May 30, 2017
How Much Are Agencies Spending on New Contracts?
Source: Nextgov, Frank Konkel, May 16, 2017
The federal government rarely seeks truly innovative solutions when it bids out new contracts, according to a report released today.
Federal market research and analysis firm Nation Analytics’ “Government Services Competitive Intelligence Report” examined 246 task orders and contracts for federal services—each worth $50 million or more—awarded across the federal landscape in fiscal 2016. It includes federal service acquisitions, such as IT, professional services and operations and maintenance of facilities, but not one-time acquisitions such as weapons systems or construction projects.
Only 35 contracts of those contracts were for new requirements, according to the report. Agencies spent the other $49 billion, or 90 percent of the federal services spend, on the recompetition of work already being performed by existing contractors.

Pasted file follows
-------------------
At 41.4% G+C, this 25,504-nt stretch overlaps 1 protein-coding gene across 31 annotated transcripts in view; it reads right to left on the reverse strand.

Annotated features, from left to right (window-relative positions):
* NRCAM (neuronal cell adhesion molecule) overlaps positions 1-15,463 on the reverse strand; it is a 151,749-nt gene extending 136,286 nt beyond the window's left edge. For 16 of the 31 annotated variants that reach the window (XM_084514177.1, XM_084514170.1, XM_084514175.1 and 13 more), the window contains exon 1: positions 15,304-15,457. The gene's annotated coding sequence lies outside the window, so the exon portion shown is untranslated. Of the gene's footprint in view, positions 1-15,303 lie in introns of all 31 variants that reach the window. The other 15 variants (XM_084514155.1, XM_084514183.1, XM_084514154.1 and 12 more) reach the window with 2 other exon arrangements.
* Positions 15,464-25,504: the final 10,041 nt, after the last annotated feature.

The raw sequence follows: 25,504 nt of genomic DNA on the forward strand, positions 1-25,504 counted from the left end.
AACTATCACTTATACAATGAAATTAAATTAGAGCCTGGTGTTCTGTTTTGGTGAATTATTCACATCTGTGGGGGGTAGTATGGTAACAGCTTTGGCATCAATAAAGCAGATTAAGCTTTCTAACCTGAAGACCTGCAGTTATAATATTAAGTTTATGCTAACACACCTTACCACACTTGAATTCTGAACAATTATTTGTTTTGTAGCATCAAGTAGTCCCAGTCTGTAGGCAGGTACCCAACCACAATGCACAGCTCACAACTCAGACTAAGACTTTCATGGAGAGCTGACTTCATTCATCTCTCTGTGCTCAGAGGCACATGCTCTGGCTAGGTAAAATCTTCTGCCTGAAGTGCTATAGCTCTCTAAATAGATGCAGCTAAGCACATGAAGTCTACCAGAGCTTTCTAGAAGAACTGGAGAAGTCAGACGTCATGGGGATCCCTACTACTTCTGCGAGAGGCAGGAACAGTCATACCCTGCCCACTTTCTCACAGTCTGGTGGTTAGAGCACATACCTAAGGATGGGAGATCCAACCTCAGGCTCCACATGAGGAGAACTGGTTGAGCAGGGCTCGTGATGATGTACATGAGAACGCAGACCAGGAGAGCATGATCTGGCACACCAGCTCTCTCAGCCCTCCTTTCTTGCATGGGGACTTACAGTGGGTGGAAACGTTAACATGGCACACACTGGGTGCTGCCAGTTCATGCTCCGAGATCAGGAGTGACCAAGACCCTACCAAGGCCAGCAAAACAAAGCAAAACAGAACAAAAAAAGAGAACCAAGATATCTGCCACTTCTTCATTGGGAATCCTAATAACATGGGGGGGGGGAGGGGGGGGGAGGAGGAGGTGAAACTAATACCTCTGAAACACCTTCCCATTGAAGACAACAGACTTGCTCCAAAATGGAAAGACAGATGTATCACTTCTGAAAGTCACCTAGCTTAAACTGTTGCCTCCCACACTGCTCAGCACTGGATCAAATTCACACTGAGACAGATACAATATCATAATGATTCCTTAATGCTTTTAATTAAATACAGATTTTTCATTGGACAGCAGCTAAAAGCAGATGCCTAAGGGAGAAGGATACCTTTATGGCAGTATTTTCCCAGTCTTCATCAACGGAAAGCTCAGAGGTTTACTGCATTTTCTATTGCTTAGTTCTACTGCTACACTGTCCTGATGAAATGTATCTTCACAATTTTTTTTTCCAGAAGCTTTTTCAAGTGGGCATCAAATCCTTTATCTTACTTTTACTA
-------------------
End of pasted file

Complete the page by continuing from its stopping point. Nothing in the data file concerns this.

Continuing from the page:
“We went in expecting more contracts to be new requirements because the government, when asked, likes to say, ‘this is a new requirement,’” Nation Analytics Founder Brian Friel said. “But when you step back and think about it, it’s not really that surprising that the government puts out mostly recompetes because government doesn’t change that often. Agencies have fairly stable missions, and their requirements tend to be relatively stable.” READ MORE….
Contact your nearest PTAC to learn about government contracting.
For help with Government Contracting: contact your nearest Procurement Technical Assistance Center (PTAC). Funded through Cooperative Agreements between the U.S. Department of Defense and state and local governments/institutions, PTACs provide free and low-cost assistance in virtually all areas of government contracting.